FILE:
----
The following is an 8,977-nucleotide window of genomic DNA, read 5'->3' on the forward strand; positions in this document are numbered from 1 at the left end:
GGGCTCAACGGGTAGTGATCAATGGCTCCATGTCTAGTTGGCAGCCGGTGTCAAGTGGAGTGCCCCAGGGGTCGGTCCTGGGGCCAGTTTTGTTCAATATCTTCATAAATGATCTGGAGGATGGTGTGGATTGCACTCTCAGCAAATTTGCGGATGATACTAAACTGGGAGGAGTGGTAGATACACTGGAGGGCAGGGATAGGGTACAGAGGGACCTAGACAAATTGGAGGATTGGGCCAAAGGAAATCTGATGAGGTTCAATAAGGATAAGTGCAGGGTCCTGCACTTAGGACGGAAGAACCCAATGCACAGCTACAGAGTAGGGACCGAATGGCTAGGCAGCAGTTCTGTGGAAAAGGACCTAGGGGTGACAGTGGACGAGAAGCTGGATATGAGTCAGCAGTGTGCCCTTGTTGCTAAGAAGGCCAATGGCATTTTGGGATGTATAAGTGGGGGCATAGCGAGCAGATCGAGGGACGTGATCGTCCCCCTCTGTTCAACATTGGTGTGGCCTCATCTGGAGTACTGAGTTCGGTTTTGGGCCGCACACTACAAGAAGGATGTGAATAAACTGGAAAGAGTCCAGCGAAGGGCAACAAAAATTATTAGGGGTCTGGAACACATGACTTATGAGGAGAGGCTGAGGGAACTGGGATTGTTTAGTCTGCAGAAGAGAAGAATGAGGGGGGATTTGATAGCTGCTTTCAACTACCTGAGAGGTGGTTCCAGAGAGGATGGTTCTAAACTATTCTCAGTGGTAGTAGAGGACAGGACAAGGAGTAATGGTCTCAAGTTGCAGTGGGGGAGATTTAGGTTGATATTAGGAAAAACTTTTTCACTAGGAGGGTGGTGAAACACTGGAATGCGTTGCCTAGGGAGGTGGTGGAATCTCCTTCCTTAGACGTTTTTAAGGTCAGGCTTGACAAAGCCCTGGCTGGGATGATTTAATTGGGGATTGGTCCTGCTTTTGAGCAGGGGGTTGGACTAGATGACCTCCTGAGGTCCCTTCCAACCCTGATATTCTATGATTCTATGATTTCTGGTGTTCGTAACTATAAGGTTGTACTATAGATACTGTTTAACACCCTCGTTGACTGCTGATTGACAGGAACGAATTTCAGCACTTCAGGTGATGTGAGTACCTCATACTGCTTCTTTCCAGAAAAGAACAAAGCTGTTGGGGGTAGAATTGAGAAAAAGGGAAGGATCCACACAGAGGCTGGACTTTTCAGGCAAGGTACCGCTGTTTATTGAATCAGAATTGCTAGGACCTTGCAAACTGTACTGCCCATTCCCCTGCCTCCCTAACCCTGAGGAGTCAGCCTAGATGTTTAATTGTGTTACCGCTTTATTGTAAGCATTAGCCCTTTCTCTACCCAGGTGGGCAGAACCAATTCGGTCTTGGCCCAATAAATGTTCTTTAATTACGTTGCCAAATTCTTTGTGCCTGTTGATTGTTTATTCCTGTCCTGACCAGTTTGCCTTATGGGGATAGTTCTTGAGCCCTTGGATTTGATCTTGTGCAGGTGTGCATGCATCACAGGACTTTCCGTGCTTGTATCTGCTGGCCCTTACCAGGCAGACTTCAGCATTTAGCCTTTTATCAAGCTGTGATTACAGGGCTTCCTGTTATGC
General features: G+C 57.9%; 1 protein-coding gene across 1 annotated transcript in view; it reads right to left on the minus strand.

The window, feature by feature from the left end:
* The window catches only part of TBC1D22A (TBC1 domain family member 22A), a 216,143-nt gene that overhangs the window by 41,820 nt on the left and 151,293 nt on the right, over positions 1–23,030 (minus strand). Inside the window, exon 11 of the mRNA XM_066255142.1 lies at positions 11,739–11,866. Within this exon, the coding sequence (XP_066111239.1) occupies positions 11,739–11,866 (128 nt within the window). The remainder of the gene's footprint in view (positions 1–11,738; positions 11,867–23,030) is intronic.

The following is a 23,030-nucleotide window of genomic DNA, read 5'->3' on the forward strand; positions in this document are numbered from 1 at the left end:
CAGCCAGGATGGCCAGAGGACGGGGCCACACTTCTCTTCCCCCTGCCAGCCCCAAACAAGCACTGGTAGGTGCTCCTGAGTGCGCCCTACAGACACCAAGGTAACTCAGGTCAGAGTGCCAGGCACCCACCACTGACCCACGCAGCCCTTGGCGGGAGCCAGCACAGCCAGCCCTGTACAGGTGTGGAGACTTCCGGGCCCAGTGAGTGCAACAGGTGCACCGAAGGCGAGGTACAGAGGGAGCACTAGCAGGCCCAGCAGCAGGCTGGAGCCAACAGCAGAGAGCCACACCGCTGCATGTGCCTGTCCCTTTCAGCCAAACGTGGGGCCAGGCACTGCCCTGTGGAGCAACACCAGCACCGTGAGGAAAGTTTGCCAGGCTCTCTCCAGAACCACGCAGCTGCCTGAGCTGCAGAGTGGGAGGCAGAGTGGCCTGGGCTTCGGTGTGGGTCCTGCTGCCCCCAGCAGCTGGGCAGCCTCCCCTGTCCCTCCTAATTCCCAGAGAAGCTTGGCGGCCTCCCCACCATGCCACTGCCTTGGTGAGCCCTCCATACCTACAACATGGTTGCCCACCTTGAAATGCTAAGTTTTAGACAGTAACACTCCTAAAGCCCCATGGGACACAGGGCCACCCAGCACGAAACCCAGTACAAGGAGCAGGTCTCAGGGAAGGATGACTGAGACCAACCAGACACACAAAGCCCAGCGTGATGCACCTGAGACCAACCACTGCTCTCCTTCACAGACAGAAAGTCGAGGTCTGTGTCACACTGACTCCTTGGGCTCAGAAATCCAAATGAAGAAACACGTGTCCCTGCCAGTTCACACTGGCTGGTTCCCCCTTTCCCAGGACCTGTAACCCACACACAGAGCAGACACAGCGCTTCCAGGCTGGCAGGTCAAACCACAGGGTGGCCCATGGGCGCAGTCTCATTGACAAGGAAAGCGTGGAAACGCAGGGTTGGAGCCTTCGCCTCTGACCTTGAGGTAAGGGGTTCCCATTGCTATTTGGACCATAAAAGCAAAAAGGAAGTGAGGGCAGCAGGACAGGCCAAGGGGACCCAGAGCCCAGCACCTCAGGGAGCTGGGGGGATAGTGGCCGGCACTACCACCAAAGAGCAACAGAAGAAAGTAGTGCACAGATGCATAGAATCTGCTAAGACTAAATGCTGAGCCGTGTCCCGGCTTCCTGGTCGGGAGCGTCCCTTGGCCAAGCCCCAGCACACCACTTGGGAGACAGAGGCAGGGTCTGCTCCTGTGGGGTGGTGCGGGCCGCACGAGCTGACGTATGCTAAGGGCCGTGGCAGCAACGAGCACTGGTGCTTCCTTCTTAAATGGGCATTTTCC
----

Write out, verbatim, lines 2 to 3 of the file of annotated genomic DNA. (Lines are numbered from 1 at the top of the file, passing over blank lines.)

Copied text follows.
GGGCTCAACGGGTAGTGATCAATGGCTCCATGTCTAGTTGGCAGCCGGTGTCAAGTGGAGTGCCCCAGGGGTCGGTCCTGGGGCCAGTTTTGTTCAATATCTTCATAAATGATCTGGAGGATGGTGTGGATTGCACTCTCAGCAAATTTGCGGATGATACTAAACTGGGAGGAGTGGTAGATACACTGGAGGGCAGGGATAGGGTACAGAGGGACCTAGACAAATTGGAGGATTGGGCCAAAGGAAATCTGATGAGGTTCAATAAGGATAAGTGCAGGGTCCTGCACTTAGGACGGAAGAACCCAATGCACAGCTACAGAGTAGGGACCGAATGGCTAGGCAGCAGTTCTGTGGAAAAGGACCTAGGGGTGACAGTGGACGAGAAGCTGGATATGAGTCAGCAGTGTGCCCTTGTTGCTAAGAAGGCCAATGGCATTTTGGGATGTATAAGTGGGGGCATAGCGAGCAGATCGAGGGACGTGATCGTCCCCCTCTGTTCAACATTGGTGTGGCCTCATCTGGAGTACTGAGTTCGGTTTTGGGCCGCACACTACAAGAAGGATGTGAATAAACTGGAAAGAGTCCAGCGAAGGGCAACAAAAATTATTAGGGGTCTGGAACACATGACTTATGAGGAGAGGCTGAGGGAACTGGGATTGTTTAGTCTGCAGAAGAGAAGAATGAGGGGGGATTTGATAGCTGCTTTCAACTACCTGAGAGGTGGTTCCAGAGAGGATGGTTCTAAACTATTCTCAGTGGTAGTAGAGGACAGGACAAGGAGTAATGGTCTCAAGTTGCAGTGGGGGAGATTTAGGTTGATATTAGGAAAAACTTTTTCACTAGGAGGGTGGTGAAACACTGGAATGCGTTGCCTAGGGAGGTGGTGGAATCTCCTTCCTTAGACGTTTTTAAGGTCAGGCTTGACAAAGCCCTGGCTGGGATGATTTAATTGGGGATTGGTCCTGCTTTTGAGCAGGGGGTTGGACTAGATGACCTCCTGAGGTCCCTTCCAACCCTGATATTCTATGATTCTATGATTTCTGGTGTTCGTAACTATAAGGTTGTACTATAGATACTGTTTAACACCCTCGTTGACTGCTGATTGACAGGAACGAATTTCAGCACTTCAGGTGATGTGAGTACCTCATACTGCTTCTTTCCAGAAAAGAACAAAGCTGTTGGGGGTAGAATTGAGAAAAAGGGAAGGATCCACACAGAGGCTGGACTTTTCAGGCAAGGTACCGCTGTTTATTGAATCAGAATTGCTAGGACCTTGCAAACTGTACTGCCCATTCCCCTGCCTCCCTAACCCTGAGGAGTCAGCCTAGATGTTTAATTGTGTTACCGCTTTATTGTAAGCATTAGCCCTTTCTCTACCCAGGTGGGCAGAACCAATTCGGTCTTGGCCCAATAAATGTTCTTTAATTACGTTGCCAAATTCTTTGTGCCTGTTGATTGTTTATTCCTGTCCTGACCAGTTTGCCTTATGGGGATAGTTCTTGAGCCCTTGGATTTGATCTTGTGCAGGTGTGCATGCATCACAGGACTTTCCGTGCTTGTATCTGCTGGCCCTTACCAGGCAGACTTCAGCATTTAGCCTTTTATCAAGCTGTGATTACAGGGCTTCCTGTTATGC
General features: G+C 57.9%; 1 protein-coding gene across 1 annotated transcript in view; it reads right to left on the minus strand.